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Interview of Irooj Hermios
Life Story

Note: The interviewee is noted by initials, the interviewer by [Q].

Traditional Marshallese Life: customs and food

[RH] Well, the atoll where I lived and was raised in. I was born in Torwa, Maloelap. Until I grew and knew what was going on around me, about five years old. My family moved to Wotje and that is where I grew up. All the years since then, I have lived in Wotje. I only lived in Maloelap for a short while. I lived there until I was five and then we moved to Wotje where I lived until the war.  Are there any other questions?

[Q] Well, that is good, but now can you give us some information about what life was like back then, from the time you were a little boy until now?

[RH] Well, in those days, the Marshallese custom was very lively. Now I will give you an example so you can understand what it was like. When day broke, everyone got up and made food. When they were making food, if they saw anyone coming near their house, or walking past, well, they called to them and said, “Come, wait for the food to be cooked.”  This was one of the customs that brought people together. It is not like nowadays, because when you see someone, you say, “Well, it doesn’t matter if I don’t feed him because he also has food in his house.” But in those days, as soon as we saw a person, even far from our house, let’s say our house is somewhere in the middle of the island and this person was on the shoreline, we would still call that person and wait for the food to be cooked so that we could eat together.

And these are pieces and parts of what we saw growing up when the custom was really active, not like today. We see a lot of changes these days. And the good thing then was that we could look after each other and feed each other when we saw someone walk by our house. If someone knew that we were cooking food, well, we had to call for him because our ancestors say, “We see each other’s food” [We share our food with one another]. The inhabitants called for those passing so that we could feed him with the food we prepared. That is how this Marshallese saying works, which says “See each other’s food.”  And these are the things that I witnessed growing up. I also witnessed how active the custom was, unlike today. There are a lot of changes.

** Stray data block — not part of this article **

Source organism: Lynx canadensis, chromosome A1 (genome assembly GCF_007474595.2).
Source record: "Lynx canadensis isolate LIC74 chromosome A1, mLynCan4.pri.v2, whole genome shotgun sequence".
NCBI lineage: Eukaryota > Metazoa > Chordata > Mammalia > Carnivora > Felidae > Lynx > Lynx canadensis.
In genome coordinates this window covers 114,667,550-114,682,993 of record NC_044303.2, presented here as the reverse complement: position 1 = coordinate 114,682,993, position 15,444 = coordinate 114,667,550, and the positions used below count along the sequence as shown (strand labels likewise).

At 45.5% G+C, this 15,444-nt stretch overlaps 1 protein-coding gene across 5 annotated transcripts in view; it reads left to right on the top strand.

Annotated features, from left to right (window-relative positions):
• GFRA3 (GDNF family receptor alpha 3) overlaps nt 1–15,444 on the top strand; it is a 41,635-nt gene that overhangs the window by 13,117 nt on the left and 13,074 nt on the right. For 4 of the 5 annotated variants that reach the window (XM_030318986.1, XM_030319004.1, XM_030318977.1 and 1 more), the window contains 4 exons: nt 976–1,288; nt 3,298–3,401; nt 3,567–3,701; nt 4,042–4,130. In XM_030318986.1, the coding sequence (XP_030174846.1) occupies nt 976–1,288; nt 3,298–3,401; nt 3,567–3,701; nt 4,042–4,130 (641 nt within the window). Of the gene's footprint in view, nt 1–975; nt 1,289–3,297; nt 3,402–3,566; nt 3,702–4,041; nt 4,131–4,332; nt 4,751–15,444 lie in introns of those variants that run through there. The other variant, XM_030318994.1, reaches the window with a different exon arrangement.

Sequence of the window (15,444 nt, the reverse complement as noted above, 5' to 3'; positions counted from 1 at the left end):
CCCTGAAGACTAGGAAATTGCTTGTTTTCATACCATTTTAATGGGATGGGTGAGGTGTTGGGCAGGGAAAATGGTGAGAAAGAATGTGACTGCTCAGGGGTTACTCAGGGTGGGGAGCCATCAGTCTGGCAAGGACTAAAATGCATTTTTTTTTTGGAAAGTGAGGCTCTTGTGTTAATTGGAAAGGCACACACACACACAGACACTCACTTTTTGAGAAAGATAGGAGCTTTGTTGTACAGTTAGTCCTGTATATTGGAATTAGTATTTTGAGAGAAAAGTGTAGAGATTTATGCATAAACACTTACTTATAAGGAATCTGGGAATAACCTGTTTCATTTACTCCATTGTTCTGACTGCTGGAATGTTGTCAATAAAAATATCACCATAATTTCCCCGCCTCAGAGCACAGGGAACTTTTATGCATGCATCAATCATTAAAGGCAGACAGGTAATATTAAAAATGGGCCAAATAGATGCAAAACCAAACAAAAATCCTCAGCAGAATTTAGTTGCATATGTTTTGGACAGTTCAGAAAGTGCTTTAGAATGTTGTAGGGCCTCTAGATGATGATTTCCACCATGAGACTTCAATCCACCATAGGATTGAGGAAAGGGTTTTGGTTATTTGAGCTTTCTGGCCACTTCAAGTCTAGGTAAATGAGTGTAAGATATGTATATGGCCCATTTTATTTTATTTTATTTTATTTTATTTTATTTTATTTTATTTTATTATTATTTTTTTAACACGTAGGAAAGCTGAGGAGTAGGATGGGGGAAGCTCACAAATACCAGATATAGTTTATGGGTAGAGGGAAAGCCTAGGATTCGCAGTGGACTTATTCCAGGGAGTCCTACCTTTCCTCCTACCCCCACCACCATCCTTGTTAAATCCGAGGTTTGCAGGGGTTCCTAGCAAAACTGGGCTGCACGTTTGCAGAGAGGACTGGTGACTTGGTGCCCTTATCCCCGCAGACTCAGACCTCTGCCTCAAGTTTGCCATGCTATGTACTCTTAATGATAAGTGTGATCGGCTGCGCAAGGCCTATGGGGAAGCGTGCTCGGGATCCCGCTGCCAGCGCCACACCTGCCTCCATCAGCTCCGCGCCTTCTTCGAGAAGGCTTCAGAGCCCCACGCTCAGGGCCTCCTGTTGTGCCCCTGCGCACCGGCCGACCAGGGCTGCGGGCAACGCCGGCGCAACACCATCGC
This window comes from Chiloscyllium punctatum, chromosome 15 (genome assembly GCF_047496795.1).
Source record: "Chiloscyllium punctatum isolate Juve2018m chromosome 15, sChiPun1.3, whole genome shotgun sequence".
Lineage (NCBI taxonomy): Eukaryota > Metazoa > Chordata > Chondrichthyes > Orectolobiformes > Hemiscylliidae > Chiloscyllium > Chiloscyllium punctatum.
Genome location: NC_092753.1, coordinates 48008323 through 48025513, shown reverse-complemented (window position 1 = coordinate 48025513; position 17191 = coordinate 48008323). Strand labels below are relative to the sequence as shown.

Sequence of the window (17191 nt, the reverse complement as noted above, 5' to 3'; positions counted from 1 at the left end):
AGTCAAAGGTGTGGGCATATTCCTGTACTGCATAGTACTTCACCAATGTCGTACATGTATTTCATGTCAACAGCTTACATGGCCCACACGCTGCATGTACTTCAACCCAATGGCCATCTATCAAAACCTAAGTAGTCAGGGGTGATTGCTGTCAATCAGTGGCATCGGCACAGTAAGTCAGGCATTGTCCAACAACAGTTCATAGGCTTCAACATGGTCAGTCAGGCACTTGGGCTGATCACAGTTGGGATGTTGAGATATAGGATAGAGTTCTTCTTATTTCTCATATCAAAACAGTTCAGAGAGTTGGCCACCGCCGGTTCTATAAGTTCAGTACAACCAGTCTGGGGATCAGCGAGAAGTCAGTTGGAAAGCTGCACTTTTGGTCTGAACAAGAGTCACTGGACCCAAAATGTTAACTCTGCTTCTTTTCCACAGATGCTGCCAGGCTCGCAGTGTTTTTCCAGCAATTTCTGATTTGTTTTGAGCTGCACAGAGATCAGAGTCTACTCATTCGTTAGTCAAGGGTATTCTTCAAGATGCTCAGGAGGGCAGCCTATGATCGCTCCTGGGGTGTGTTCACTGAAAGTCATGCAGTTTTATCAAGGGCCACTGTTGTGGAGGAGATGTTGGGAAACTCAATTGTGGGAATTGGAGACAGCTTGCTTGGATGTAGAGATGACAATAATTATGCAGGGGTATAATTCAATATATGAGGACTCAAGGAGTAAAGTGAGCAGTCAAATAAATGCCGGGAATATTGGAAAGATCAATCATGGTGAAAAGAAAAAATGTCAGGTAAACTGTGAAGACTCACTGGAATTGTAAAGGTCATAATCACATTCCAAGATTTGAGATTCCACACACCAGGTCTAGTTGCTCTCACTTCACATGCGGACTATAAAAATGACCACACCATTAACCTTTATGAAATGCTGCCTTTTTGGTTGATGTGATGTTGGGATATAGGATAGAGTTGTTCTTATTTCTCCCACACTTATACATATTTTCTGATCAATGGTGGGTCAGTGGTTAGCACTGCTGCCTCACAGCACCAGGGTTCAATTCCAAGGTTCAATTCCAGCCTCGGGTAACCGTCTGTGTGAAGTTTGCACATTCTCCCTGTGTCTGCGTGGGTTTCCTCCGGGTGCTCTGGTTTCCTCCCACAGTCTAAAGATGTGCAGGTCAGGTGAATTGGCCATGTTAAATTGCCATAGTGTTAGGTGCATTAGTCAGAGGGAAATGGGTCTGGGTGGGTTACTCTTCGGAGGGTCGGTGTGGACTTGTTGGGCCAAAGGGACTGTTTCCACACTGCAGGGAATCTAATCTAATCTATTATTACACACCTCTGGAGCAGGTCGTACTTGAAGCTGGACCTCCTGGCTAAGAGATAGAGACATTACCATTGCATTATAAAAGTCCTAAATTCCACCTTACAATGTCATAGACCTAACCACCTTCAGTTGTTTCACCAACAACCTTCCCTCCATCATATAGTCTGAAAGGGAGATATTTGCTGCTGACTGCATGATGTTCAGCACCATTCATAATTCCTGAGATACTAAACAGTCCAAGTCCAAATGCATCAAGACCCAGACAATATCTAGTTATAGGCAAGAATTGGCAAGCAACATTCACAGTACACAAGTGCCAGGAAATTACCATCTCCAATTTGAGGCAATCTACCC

Keep on going if you still have [questions].

[Q] But now, how were the houses and homes and what did people eat?

[RH] Well, when I was growing up, there were still Marshallese traditional houses with thatch because in the time when I was growing up, I saw Japanese people. They had already arrived…let’s say from the German era up until the time I grew up, I saw Japanese people. Now there were some people who were using ([that is to say] those who had money), they were using the western-style houses with tin roofs and [imported] lumber. But there were still people who were using --let’s say half, almost half--had already started using the Japanese materials. But there were still some people who were just using thatch made from pandanus leaf and branches from these islands. Thatch was taken from the pandanus tree. The wood was simply cut from the trees to build houses. And that was what was needed to build a house. This kind of house they call, “Local house, thatch.”

[Q] Is there any difference between a thatch house and a “local house”?

[RH] No, there is no difference. The reason why we say “thatch house” is because it is made out of materials found on the island; likewise, the reason why we say “local house” is because the wood that we are using comes from our own islands. It is not like the times when people were using tin and lumber, let’s say in the Japanese era.